Tacoma man sentenced to 17 years for 2012 killing, dismemberment

Staff writerMay 9, 2014 

John Ben Jones Jr. was a model citizen during his trial: pleasant and respectful, according to Pierce County Superior Court Judge Bryan Chushcoff.

He didn’t act like a guy who cut off a friend’s arm, legs and head and stowed the pieces in plastic trash bags – but a pleasant demeanor didn’t count for much. Friday, Chushcoff sentenced Jones, 30, to 17 years in prison, following a conviction for murder in the second degree.

The Tacoma case dates to March 2012. Jones’ mother noticed a foul smell coming from her son’s bedroom. The smell came from the decomposing, partially dismembered body of Wayne Williams, 54, a sometime friend of Jones.

Williams was strangled, according to the county medical examiner. Jones initially said he couldn’t remember anything about the night of the murder; he said he fell asleep on the couch and woke when his mother found the body the next day. Other information from case files suggests Jones had been fighting regularly with Williams in the weeks preceding the death.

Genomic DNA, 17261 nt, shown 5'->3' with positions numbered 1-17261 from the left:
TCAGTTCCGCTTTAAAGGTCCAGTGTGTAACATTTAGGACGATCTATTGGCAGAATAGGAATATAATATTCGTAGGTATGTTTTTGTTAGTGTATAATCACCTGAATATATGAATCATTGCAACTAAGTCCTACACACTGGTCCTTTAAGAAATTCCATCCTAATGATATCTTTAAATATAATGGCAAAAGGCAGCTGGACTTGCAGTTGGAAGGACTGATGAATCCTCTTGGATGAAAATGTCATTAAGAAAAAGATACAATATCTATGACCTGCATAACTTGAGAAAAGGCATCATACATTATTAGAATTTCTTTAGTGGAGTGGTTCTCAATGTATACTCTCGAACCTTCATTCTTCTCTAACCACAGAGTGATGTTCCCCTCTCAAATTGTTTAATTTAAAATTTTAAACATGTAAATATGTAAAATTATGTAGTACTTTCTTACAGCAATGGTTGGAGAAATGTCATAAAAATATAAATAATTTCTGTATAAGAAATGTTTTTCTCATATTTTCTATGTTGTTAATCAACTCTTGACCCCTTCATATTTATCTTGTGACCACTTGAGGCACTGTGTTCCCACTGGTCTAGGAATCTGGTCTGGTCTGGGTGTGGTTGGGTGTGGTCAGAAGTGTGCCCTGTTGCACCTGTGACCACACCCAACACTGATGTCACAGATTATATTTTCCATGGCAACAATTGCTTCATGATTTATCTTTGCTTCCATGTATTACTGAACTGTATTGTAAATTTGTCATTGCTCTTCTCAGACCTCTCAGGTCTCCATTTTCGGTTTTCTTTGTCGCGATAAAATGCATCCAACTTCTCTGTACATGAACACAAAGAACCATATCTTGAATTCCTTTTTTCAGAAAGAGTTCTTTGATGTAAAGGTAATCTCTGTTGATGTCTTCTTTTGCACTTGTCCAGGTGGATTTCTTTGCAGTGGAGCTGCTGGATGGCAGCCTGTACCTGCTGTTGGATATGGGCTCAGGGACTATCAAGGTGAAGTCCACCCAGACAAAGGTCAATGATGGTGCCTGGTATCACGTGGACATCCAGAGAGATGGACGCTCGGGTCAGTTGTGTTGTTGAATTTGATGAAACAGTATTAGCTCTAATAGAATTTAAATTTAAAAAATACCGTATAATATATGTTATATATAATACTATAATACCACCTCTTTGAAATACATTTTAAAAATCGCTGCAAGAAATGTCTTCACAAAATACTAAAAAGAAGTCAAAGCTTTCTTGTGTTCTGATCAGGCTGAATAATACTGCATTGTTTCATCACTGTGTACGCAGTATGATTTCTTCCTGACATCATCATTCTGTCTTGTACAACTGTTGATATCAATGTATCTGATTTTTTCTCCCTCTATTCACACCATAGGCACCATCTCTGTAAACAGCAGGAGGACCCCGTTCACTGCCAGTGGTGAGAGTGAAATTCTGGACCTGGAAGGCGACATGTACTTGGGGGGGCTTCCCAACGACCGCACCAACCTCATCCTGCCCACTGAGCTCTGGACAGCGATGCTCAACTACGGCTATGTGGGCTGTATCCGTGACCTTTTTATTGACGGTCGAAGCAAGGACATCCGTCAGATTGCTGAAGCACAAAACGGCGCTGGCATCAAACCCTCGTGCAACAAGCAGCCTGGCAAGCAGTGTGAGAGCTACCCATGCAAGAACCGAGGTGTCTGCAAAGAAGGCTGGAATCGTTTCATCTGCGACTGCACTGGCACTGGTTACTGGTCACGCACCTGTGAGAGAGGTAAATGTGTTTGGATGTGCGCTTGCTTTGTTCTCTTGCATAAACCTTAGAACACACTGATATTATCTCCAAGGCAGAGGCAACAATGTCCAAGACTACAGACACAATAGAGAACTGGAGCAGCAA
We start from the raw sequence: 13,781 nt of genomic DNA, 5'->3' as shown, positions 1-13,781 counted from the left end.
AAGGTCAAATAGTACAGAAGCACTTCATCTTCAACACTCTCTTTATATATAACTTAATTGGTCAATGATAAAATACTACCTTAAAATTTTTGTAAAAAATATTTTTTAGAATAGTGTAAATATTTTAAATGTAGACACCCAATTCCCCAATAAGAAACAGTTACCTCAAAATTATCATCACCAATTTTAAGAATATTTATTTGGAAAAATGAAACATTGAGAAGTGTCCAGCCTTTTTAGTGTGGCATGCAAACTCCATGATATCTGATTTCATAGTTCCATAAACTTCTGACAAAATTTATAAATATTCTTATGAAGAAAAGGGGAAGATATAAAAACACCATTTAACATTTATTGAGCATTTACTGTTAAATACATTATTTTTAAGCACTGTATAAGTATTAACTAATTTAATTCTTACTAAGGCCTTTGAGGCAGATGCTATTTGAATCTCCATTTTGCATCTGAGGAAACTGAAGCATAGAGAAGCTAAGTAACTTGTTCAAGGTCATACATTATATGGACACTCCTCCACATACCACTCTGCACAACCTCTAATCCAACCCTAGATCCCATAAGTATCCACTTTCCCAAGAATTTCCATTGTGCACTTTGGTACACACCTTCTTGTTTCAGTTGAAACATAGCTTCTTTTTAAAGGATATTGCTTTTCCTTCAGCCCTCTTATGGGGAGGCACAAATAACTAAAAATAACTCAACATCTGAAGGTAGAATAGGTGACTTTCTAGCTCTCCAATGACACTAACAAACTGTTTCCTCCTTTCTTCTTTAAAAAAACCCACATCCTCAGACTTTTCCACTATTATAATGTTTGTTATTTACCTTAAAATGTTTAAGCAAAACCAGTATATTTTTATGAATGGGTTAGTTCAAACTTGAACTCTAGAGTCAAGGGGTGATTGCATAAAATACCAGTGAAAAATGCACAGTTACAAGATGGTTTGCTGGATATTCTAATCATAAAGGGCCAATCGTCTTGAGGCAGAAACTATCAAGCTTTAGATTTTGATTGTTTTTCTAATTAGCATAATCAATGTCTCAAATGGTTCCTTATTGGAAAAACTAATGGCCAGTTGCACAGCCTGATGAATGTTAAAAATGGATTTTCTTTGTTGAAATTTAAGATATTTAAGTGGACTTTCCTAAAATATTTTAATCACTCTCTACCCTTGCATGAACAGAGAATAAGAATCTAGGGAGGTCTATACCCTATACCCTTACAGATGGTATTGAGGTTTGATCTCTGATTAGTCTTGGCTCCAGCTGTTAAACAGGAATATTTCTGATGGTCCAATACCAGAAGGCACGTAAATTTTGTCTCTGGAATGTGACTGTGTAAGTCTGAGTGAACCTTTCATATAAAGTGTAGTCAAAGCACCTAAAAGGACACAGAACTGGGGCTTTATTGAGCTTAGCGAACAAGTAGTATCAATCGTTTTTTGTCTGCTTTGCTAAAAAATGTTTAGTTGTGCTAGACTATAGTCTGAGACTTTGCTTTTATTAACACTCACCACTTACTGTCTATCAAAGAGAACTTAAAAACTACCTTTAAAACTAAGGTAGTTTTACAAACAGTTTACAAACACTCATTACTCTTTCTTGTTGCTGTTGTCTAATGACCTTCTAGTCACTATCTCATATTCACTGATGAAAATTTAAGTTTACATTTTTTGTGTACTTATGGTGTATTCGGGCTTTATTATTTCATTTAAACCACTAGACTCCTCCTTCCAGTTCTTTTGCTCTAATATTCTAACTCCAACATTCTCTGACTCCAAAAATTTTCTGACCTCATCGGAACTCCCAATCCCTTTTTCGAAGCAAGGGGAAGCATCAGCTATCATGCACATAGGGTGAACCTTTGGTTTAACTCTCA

During the subsequent trial, Jones shuttled back and forth to Western State Hospital for multiple psychological evaluations. Ultimately, he was fond competent to stand trial. Still, his mental health remained an issue during the sentencing hearing. Prosecutors sought the maximum sentence: roughly 18 years in prison. Defense attorneys wanted less: closer to 10 years.

“Mr. Jones is a very complex man, psychologically, intellectually and emotionally, said defense attorney Dino Sepe. “He suffers from several serious mental illnesses.”

Deputy prosecutor Scott Peters said the crime and its elements – especially the aftermath – justified a maximum sentence.

“Part of what he did was spend an inordinate amount of time cutting this body up,” Peters said. “Hours of work.”

Chushcoff asked if Jones wanted to speak.

“No, not really,” the defendant said.

The judge had the last word. He praised Jones for polite and respectful statements in court. He acknowledged the history of mental health problems. But something else bothered him. In recent statements to psychologists, Jones had changed the story of the killing, softening certain details and adding rationalizations.

That, said Chushcoff, was one reason for a lengthier sentence, among others. He landed at 17 years – closer to the prosecution’s recommendation, but slightly under the maximum.

“One does wonder what was going on in Mr. Jones’ life to get him to the point of killing Mr. Williams, which I have no doubt that he did,” Chushcoff said. “It’s one thing to say nothing – it’s another thing to lie about it.”

Sean Robinson: 253-597-8486

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